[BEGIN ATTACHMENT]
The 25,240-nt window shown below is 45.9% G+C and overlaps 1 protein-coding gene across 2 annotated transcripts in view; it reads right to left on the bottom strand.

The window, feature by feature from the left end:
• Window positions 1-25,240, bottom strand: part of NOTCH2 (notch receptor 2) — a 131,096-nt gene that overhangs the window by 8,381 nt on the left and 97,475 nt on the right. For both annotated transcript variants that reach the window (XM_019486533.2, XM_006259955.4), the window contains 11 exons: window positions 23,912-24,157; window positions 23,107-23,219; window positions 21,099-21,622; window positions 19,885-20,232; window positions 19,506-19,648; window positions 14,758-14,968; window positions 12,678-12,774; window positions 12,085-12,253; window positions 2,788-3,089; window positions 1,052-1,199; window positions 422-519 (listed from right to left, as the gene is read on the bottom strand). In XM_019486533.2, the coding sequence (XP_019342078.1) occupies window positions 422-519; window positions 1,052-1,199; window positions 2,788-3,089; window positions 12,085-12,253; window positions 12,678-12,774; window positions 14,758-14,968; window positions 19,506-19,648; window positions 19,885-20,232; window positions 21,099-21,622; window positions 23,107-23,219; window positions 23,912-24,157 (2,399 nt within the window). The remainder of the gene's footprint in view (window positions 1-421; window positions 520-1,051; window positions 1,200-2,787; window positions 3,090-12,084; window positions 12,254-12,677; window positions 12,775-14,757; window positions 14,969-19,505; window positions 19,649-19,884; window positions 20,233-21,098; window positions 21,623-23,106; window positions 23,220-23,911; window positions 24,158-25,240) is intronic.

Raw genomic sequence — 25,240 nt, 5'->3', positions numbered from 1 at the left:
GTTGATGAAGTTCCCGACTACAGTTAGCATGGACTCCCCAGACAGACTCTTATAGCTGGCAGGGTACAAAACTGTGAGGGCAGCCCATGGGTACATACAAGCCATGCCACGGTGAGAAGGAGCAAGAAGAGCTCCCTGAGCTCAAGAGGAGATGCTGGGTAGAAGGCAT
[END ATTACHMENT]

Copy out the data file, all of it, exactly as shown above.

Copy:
The 25,240-nt window shown below is 45.9% G+C and overlaps 1 protein-coding gene across 2 annotated transcripts in view; it reads right to left on the bottom strand.

The window, feature by feature from the left end:
• Window positions 1-25,240, bottom strand: part of NOTCH2 (notch receptor 2) — a 131,096-nt gene that overhangs the window by 8,381 nt on the left and 97,475 nt on the right. For both annotated transcript variants that reach the window (XM_019486533.2, XM_006259955.4), the window contains 11 exons: window positions 23,912-24,157; window positions 23,107-23,219; window positions 21,099-21,622; window positions 19,885-20,232; window positions 19,506-19,648; window positions 14,758-14,968; window positions 12,678-12,774; window positions 12,085-12,253; window positions 2,788-3,089; window positions 1,052-1,199; window positions 422-519 (listed from right to left, as the gene is read on the bottom strand). In XM_019486533.2, the coding sequence (XP_019342078.1) occupies window positions 422-519; window positions 1,052-1,199; window positions 2,788-3,089; window positions 12,085-12,253; window positions 12,678-12,774; window positions 14,758-14,968; window positions 19,506-19,648; window positions 19,885-20,232; window positions 21,099-21,622; window positions 23,107-23,219; window positions 23,912-24,157 (2,399 nt within the window). The remainder of the gene's footprint in view (window positions 1-421; window positions 520-1,051; window positions 1,200-2,787; window positions 3,090-12,084; window positions 12,254-12,677; window positions 12,775-14,757; window positions 14,969-19,505; window positions 19,649-19,884; window positions 20,233-21,098; window positions 21,623-23,106; window positions 23,220-23,911; window positions 24,158-25,240) is intronic.

Raw genomic sequence — 25,240 nt, 5'->3', positions numbered from 1 at the left:
GTTGATGAAGTTCCCGACTACAGTTAGCATGGACTCCCCAGACAGACTCTTATAGCTGGCAGGGTACAAAACTGTGAGGGCAGCCCATGGGTACATACAAGCCATGCCACGGTGAGAAGGAGCAAGAAGAGCTCCCTGAGCTCAAGAGGAGATGCTGGGTAGAAGGCAT